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VIM Spelling Suggestions with fzf

11.10.18

Corey Alexander

TlDr

Use fzf to show VIM spelling suggestions, and override the built in z= shortcut

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function! FzfSpellSink(word)
  exe 'normal! "_ciw'.a:word
endfunction
function! FzfSpell()
  let suggestions = spellsuggest(expand("<cword>"))
  return fzf#run({'source': suggestions, 'sink': function("FzfSpellSink"), 'down': 10 })
endfunction
nnoremap z= :call FzfSpell()<CR>

Background

Recently I was looking to add spell-checking to VIM and came across this great ThoughtBot article, Vim Spell-Checking that got me started. This article showed me how to turn on spellchecking, and also to turn it on for specific files. Here are the snippets from the .vimrc that are directly inspired from this blog post.

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autocmd BufRead,BufNewFile *.md setlocal spell spelllang=en_us
autocmd FileType gitcommit setlocal spell spelllang=en_us
set complete+=kspell

The Problem

This served me well for quite awhile, but when I ran across misspelled words, it often left me looking for a better way to replace them.

VIM has a built in solution to this in the form of the z= keyboard shortcut. This takes the current word under cursor and shows spelling suggestions, where selecting a selection will replace the current word. This is the functionality I wanted to keep, but I didn't love the interface that the suggestions appeared in. They take up the entire VIM screen and force you to pick by entering the number corresponding to the word you would like. I am a big fan of fzf, and I wanted to use this for spelling suggestions!

The Solution

The first thing I needed was a list of the spelling suggestions for the word under the current cursor. Getting the current word is simple enough with expand('<cword>') so now I just needed to get the spelling suggestions for it. After a bit of digging 1 I found the VIM function spellsuggest. This function takes the word we want suggestions for as its first arguments. It also takes an optional second and third argument, which we are not currently using. The second argument is the number of suggestions to return, the default is 25. The third argument is a flag for whether we should filter to only capitalized words.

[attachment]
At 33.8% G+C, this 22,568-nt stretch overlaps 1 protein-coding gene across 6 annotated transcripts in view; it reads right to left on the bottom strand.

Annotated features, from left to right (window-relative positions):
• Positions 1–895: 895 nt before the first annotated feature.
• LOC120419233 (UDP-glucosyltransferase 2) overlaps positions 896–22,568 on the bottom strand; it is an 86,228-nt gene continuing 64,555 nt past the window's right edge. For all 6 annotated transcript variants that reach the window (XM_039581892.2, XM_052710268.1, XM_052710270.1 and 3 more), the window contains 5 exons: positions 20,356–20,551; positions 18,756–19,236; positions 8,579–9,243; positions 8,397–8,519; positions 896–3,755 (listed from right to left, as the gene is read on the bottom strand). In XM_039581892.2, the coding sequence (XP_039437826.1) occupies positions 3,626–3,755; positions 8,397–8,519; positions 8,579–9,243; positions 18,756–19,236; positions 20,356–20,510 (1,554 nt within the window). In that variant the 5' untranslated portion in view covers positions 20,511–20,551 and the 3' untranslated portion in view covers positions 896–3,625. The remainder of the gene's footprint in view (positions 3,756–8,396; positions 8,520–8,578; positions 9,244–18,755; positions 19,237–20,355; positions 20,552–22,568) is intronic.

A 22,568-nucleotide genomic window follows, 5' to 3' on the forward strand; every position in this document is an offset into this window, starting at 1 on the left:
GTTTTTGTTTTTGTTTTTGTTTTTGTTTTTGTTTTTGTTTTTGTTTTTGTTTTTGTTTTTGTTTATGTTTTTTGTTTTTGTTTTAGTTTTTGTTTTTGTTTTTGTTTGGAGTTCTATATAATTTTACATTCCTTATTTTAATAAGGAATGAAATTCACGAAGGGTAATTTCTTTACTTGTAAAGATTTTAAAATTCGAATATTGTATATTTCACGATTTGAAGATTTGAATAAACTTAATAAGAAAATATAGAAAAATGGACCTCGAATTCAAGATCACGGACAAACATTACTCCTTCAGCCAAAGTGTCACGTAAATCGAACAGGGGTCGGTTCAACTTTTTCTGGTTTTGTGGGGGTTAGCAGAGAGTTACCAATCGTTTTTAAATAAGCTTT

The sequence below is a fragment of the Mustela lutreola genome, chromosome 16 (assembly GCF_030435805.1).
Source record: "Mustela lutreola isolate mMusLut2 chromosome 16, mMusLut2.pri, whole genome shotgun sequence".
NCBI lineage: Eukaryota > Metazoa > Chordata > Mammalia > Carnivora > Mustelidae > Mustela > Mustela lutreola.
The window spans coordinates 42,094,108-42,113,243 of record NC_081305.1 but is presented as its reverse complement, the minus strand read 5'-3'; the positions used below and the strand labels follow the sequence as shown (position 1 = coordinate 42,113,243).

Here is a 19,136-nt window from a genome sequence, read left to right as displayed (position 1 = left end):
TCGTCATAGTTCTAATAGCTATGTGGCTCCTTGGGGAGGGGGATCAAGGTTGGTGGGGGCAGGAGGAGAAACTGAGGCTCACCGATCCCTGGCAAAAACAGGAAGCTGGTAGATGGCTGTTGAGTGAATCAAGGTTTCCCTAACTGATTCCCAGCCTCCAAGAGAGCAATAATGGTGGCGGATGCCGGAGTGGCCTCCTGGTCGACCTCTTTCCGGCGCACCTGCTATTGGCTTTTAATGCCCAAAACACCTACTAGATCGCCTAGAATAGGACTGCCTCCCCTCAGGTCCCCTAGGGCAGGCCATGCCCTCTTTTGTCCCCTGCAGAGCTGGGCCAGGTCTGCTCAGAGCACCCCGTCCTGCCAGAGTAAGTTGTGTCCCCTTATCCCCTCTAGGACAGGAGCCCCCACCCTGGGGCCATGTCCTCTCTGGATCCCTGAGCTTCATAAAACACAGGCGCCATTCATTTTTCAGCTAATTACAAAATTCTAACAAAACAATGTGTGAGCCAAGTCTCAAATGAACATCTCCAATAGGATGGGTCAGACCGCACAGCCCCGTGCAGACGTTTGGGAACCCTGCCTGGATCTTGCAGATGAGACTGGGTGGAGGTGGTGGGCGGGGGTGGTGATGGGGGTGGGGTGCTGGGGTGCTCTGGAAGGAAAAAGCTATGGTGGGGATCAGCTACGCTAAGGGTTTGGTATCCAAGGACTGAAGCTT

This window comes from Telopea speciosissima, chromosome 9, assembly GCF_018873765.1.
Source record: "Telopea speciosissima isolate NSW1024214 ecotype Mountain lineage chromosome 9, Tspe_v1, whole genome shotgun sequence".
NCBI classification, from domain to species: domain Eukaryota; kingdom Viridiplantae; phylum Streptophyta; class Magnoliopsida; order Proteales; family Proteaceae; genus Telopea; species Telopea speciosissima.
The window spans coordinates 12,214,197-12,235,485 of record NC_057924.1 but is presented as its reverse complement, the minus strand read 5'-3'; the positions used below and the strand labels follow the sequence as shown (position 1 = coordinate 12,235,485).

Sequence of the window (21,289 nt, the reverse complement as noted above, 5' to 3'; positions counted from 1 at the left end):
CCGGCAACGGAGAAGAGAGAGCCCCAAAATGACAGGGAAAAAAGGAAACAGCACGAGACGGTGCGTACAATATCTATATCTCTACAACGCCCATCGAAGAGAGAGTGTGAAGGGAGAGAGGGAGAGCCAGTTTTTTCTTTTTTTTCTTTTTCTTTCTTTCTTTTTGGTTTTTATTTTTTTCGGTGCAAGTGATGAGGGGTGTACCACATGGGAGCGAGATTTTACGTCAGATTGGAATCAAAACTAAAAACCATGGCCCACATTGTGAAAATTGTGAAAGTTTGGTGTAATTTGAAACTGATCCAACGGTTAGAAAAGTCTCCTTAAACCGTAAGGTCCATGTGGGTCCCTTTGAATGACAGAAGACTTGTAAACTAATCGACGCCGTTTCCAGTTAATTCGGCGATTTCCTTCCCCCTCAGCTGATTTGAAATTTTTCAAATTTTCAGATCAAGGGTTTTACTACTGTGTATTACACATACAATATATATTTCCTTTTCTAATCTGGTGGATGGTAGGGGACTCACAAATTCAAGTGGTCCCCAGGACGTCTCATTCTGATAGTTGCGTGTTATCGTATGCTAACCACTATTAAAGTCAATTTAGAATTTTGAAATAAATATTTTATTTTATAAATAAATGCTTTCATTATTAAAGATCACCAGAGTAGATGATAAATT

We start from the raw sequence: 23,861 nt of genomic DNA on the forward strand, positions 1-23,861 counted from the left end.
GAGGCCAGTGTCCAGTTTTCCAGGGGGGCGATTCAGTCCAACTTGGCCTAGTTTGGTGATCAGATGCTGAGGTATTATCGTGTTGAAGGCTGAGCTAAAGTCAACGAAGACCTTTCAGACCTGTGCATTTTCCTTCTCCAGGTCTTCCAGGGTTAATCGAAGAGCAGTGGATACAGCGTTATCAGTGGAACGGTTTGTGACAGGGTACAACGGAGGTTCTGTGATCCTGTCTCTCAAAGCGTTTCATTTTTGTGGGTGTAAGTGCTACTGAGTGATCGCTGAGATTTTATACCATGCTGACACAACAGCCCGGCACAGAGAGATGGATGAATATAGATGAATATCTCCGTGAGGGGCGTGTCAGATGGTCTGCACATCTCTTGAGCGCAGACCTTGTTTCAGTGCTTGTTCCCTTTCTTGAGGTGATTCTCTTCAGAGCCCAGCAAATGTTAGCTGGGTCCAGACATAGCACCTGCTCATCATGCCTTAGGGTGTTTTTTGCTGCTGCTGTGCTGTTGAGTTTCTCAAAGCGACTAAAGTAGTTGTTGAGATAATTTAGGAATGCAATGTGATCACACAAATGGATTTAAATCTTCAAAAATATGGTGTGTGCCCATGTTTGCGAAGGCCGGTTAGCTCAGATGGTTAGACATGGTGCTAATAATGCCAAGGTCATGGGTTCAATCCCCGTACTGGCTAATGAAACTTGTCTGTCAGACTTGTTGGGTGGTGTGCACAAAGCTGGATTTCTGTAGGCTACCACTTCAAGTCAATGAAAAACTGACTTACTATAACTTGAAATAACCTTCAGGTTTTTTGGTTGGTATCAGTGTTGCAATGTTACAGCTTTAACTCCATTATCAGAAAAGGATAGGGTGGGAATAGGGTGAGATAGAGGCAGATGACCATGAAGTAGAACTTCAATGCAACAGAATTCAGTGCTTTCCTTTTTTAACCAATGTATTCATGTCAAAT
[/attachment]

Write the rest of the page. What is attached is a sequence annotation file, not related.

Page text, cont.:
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spellsuggest(expand('<cword>'))

So I could now use the above command to get a VIM list of spelling suggestions. Next step was to get fzf to let me select an option from this list.

The fzf repo has a readme that details how to use fzf in VIM. I was mostly interested in how to use the fzf#run function, which is the main function for calling into fzf. This can take a VIM list as input, so it fits really nicely with the list of spelling suggestions we already generated. We pass this is as the source to fzf#run. The other important option is sink which tells fzf what to do after we have selected a suggestion. Now its time to replace the word under the cursor with our suggestion! One of the accepted types for sink is a VIM function reference so I needed another function to call as a callback, which will responsible for actually replacing the word under the cursor. So far we have the following

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function! FzfSpell()
  let suggestions = spellsuggest(expand("<cword>"))
  return fzf#run({'source': suggestions, 'sink': function("FzfSpellSink"), 'down': 10 })
endfunction

For this we can use the VIM command ciw to change the current word to what we selected. To execute that from vimscript we use exe and normal! giving us the following. This uses the normal mode ciw and sends the old value to the black hole register "_, it then inserts the new word.

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function! FzfSpellSink(word)
  exe 'normal! "_ciw'.a:word
endfunction

The last thing we need is a keyboard shortcut, so I can access this quickly. I want to use this instead of the default z= behavior so I decided to just remap that shortcut

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nnoremap z= :call FzfSpell()<CR>

And finally putting it all together we have… :drumroll:

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function! FzfSpellSink(word)
  exe 'normal! "_ciw'.a:word
endfunction
function! FzfSpell()
  let suggestions = spellsuggest(expand("<cword>"))
  return fzf#run({'source': suggestions, 'sink': function("FzfSpellSink"), 'down': 10 })
endfunction
nnoremap z= :call FzfSpell()<CR>
  1. I eventually found this function by digging into the source code of the kopischke/unite-spell-suggest repo. This plugin did a similar thing with Unite as the fuzzy finding tool. 

vim fzf spell-check